Professor Geczy (CG) has been funded continuously via NHMRC Project Grants as CI-A since 1978, covering basic themes relevant to inflammation. Her group is also funded from commercial sources. She was the first, worldwide, to develop neutralising antibodies to a cytokine, and to verify their relevance in disease processes. Her work on cellular procoagulants discovered the link between inflammation and coagulation and has underpinned a huge area of basic research by other groups that is now being translated into clinical practice. Her work on the roles of S100 proteins has brought a new level of understanding to the pathogenesis of inflammation.
The Cytokine Research Group has two main research themes: biology of the S100 proteins and the role of cellular procoagulants in vascular disease and inflammation. New research shows the importance of the S100 proteins as positive and negative inflammatory regulators affecting leucocyte activation, migration and host defence on the one hand, and as anti-oxidant sinks with protective properties, on the other. The activation of blood coagulation by cellular procoagulants activated by cytokines and other inflammatory mediators is shedding new light on mechanisms of thrombosis in coronary artery disease and in other chronic inflammatory disorders such as rheumatoid arthritis.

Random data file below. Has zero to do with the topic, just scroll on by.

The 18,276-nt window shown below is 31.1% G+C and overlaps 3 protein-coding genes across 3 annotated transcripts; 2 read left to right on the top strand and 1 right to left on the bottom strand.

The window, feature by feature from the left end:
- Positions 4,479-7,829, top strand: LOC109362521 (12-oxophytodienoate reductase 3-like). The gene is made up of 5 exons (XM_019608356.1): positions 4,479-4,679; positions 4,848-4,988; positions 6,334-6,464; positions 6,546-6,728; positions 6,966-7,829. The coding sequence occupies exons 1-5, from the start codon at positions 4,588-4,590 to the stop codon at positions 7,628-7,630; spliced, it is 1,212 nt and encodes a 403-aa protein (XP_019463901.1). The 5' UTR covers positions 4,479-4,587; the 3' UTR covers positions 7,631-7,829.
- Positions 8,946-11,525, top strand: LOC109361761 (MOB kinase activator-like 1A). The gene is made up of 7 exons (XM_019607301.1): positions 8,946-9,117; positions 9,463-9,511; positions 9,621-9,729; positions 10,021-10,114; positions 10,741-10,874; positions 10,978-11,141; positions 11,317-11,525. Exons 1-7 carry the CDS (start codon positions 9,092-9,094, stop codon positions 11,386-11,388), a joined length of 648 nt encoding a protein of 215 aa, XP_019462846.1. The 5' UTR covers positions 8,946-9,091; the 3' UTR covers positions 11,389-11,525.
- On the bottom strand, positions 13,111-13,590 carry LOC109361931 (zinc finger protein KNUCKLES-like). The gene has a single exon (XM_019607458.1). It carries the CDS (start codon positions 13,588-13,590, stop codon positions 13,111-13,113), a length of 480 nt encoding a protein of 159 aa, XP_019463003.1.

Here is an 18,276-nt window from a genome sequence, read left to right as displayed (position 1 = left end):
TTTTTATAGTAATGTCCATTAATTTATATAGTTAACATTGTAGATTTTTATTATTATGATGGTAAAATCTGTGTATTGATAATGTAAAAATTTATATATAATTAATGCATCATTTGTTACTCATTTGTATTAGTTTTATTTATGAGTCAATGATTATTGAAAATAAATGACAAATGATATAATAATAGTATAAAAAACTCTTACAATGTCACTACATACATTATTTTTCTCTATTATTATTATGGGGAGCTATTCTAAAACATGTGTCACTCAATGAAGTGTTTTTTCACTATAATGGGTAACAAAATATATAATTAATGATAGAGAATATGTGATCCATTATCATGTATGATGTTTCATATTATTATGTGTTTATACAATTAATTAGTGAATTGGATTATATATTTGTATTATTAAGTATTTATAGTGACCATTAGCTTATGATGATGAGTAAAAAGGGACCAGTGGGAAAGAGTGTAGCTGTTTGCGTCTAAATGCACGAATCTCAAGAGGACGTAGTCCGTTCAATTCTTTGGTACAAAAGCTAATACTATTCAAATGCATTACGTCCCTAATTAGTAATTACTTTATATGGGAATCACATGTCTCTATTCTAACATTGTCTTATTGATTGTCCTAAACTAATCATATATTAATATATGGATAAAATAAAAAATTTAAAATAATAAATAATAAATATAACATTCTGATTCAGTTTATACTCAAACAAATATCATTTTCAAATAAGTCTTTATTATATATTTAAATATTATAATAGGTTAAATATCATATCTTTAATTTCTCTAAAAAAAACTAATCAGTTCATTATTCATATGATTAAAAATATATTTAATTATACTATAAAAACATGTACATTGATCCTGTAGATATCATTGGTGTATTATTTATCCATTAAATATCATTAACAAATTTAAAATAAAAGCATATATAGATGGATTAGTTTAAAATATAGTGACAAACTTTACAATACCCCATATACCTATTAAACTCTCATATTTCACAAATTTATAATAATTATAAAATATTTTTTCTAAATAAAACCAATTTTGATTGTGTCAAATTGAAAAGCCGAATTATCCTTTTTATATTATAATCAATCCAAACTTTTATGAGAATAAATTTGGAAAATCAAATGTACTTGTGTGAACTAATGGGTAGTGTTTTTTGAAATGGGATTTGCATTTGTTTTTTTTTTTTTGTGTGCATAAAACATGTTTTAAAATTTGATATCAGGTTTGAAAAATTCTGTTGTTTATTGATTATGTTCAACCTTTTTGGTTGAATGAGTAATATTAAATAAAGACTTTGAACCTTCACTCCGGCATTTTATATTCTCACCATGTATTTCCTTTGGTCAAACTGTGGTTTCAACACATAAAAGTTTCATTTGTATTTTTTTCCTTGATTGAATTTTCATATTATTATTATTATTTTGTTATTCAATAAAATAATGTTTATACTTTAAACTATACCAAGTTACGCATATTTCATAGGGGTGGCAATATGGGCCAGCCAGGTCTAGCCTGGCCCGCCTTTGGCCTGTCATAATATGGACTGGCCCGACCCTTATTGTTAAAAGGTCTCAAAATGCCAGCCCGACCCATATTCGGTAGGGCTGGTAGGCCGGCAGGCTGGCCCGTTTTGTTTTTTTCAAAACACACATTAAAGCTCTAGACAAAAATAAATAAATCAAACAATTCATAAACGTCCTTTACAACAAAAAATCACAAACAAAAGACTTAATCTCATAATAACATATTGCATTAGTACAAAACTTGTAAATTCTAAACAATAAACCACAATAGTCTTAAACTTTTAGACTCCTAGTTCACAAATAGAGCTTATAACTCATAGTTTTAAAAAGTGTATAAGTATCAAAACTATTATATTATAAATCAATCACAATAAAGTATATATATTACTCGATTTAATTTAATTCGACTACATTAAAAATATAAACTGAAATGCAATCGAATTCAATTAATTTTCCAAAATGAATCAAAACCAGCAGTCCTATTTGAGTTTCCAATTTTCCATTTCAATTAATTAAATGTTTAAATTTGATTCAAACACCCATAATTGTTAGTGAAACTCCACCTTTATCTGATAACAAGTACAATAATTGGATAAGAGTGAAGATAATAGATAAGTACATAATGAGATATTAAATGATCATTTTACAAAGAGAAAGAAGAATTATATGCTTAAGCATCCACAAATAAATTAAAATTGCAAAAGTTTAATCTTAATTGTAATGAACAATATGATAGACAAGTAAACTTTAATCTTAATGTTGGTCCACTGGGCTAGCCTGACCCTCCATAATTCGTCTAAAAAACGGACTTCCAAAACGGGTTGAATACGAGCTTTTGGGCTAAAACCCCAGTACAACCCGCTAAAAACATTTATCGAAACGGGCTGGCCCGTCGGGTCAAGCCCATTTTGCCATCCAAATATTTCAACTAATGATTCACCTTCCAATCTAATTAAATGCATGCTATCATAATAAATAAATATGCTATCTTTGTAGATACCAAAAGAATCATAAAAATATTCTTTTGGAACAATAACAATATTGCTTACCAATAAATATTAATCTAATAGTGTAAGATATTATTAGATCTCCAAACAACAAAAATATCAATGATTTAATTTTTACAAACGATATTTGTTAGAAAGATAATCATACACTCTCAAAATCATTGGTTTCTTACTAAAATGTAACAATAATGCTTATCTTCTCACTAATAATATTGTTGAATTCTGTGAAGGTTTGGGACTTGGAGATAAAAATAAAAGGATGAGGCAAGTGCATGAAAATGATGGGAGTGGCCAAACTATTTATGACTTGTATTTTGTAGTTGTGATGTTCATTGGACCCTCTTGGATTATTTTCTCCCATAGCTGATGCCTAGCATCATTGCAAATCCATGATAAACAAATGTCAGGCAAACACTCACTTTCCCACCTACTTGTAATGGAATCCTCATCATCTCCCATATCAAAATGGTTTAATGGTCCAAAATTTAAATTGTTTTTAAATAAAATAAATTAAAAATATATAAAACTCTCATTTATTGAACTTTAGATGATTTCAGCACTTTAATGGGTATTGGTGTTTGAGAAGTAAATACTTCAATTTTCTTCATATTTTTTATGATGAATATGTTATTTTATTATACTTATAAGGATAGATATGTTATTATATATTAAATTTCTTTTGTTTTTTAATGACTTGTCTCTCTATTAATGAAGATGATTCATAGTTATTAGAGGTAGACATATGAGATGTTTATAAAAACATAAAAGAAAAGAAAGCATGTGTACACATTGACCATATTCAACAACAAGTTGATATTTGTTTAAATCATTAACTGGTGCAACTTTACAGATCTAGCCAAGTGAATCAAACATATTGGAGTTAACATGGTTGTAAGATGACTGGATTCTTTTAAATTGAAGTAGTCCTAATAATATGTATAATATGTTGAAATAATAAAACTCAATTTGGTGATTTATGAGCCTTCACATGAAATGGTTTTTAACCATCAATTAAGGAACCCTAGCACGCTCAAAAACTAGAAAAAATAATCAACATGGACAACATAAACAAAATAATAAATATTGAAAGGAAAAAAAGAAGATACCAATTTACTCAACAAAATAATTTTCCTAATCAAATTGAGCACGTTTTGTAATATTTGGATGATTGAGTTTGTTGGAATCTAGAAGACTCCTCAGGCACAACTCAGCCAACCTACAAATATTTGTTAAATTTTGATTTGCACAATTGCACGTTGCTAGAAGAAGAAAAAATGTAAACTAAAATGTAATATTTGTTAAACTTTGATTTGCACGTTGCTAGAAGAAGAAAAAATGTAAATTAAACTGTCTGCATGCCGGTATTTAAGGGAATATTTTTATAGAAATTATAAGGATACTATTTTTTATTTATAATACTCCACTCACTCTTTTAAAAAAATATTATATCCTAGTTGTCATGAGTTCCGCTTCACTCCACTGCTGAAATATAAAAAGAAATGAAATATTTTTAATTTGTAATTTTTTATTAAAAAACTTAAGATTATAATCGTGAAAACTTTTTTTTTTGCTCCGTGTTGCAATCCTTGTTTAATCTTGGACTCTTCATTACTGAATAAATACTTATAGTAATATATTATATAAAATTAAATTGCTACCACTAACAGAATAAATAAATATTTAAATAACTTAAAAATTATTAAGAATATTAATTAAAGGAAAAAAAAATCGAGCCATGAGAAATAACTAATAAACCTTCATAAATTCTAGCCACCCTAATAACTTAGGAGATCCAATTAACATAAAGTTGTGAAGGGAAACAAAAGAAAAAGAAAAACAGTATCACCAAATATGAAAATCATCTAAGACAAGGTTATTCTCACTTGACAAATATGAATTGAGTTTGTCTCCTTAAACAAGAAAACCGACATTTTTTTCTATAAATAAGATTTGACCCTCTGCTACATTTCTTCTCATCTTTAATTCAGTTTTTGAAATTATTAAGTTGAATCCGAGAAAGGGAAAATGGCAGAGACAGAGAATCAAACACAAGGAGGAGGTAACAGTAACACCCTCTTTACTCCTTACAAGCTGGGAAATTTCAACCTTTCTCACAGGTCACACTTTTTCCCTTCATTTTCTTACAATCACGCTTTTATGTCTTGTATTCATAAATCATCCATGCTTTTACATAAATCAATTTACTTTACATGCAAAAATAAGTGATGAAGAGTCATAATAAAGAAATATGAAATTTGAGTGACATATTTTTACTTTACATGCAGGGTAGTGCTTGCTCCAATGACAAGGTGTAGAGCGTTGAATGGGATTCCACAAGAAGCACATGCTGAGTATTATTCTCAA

Techniques used include in-house generated ELISAs to measure S100 proteins in serum; production of antibodies to detect protein expression by Western blotting and Immunohistochemistry of normal and diseased tissues; culture of numerous cell types including blood mononuclear cells and mast cells from human cord blood; molecular analysis including real-time PCR to detect gene expression, promotor and transcriptional analyses; functional assays such as measurement of cell procoagulants, chemotaxis, mast cell activation, induction of cytokines in vitro and intravital microscopy to measure leukocyte-endothelial cell interactions in vivo; immunoprecipitation and GST-pull-down assays; protein expression systems and structure-function analysis; assessment of post-translational products by proteomics and mass spectrometry. The group uses animal models affecting mast cell activation and/or leucocyte recruitment, endotoxin-induced alveolitis, UV-induced skin damage and various skin test reactions. The group undertakes extensive collaborative work with leading molecular and structural biologists at the University of Queensland and with other research groups in Australia and abroad.